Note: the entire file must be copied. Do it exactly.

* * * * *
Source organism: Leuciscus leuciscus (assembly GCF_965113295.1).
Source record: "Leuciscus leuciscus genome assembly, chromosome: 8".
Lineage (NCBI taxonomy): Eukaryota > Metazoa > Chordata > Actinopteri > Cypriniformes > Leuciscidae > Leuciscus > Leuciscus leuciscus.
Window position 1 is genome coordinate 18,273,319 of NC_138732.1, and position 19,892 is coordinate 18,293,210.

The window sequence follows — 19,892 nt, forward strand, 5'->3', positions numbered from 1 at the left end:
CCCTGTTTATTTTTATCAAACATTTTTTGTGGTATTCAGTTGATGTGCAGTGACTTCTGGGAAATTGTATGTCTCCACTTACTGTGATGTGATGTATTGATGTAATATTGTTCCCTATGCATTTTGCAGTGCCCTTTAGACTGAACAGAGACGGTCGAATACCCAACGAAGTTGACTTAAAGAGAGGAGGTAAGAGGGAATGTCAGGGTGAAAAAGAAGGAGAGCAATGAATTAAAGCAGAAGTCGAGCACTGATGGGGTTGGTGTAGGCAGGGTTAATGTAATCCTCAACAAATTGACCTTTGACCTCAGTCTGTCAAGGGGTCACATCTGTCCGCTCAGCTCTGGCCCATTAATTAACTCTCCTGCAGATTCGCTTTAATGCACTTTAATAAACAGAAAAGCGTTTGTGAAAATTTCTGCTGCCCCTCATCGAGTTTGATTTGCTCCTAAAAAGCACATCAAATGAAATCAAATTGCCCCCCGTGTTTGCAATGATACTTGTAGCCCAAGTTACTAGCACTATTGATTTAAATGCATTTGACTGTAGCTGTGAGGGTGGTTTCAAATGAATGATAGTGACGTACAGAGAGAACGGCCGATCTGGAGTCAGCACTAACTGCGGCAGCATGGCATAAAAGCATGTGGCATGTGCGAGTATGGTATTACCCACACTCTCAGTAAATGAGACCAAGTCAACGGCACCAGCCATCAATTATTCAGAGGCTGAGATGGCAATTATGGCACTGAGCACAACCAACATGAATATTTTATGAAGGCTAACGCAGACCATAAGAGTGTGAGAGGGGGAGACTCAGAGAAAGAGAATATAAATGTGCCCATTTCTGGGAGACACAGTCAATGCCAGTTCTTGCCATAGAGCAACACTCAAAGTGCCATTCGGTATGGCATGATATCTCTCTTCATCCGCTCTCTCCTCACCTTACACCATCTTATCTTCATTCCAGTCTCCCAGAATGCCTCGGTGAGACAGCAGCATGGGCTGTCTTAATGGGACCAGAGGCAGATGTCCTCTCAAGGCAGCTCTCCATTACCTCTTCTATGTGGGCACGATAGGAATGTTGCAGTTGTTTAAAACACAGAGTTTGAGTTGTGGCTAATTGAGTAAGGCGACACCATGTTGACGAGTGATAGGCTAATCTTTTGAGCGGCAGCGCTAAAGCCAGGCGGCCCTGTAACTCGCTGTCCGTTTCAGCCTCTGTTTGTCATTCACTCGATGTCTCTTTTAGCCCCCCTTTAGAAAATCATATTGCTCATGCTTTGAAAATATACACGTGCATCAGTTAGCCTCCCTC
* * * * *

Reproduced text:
Source organism: Leuciscus leuciscus (assembly GCF_965113295.1).
Source record: "Leuciscus leuciscus genome assembly, chromosome: 8".
Lineage (NCBI taxonomy): Eukaryota > Metazoa > Chordata > Actinopteri > Cypriniformes > Leuciscidae > Leuciscus > Leuciscus leuciscus.
Window position 1 is genome coordinate 18,273,319 of NC_138732.1, and position 19,892 is coordinate 18,293,210.

The window sequence follows — 19,892 nt, forward strand, 5'->3', positions numbered from 1 at the left end:
CCCTGTTTATTTTTATCAAACATTTTTTGTGGTATTCAGTTGATGTGCAGTGACTTCTGGGAAATTGTATGTCTCCACTTACTGTGATGTGATGTATTGATGTAATATTGTTCCCTATGCATTTTGCAGTGCCCTTTAGACTGAACAGAGACGGTCGAATACCCAACGAAGTTGACTTAAAGAGAGGAGGTAAGAGGGAATGTCAGGGTGAAAAAGAAGGAGAGCAATGAATTAAAGCAGAAGTCGAGCACTGATGGGGTTGGTGTAGGCAGGGTTAATGTAATCCTCAACAAATTGACCTTTGACCTCAGTCTGTCAAGGGGTCACATCTGTCCGCTCAGCTCTGGCCCATTAATTAACTCTCCTGCAGATTCGCTTTAATGCACTTTAATAAACAGAAAAGCGTTTGTGAAAATTTCTGCTGCCCCTCATCGAGTTTGATTTGCTCCTAAAAAGCACATCAAATGAAATCAAATTGCCCCCCGTGTTTGCAATGATACTTGTAGCCCAAGTTACTAGCACTATTGATTTAAATGCATTTGACTGTAGCTGTGAGGGTGGTTTCAAATGAATGATAGTGACGTACAGAGAGAACGGCCGATCTGGAGTCAGCACTAACTGCGGCAGCATGGCATAAAAGCATGTGGCATGTGCGAGTATGGTATTACCCACACTCTCAGTAAATGAGACCAAGTCAACGGCACCAGCCATCAATTATTCAGAGGCTGAGATGGCAATTATGGCACTGAGCACAACCAACATGAATATTTTATGAAGGCTAACGCAGACCATAAGAGTGTGAGAGGGGGAGACTCAGAGAAAGAGAATATAAATGTGCCCATTTCTGGGAGACACAGTCAATGCCAGTTCTTGCCATAGAGCAACACTCAAAGTGCCATTCGGTATGGCATGATATCTCTCTTCATCCGCTCTCTCCTCACCTTACACCATCTTATCTTCATTCCAGTCTCCCAGAATGCCTCGGTGAGACAGCAGCATGGGCTGTCTTAATGGGACCAGAGGCAGATGTCCTCTCAAGGCAGCTCTCCATTACCTCTTCTATGTGGGCACGATAGGAATGTTGCAGTTGTTTAAAACACAGAGTTTGAGTTGTGGCTAATTGAGTAAGGCGACACCATGTTGACGAGTGATAGGCTAATCTTTTGAGCGGCAGCGCTAAAGCCAGGCGGCCCTGTAACTCGCTGTCCGTTTCAGCCTCTGTTTGTCATTCACTCGATGTCTCTTTTAGCCCCCCTTTAGAAAATCATATTGCTCATGCTTTGAAAATATACACGTGCATCAGTTAGCCTCCCTC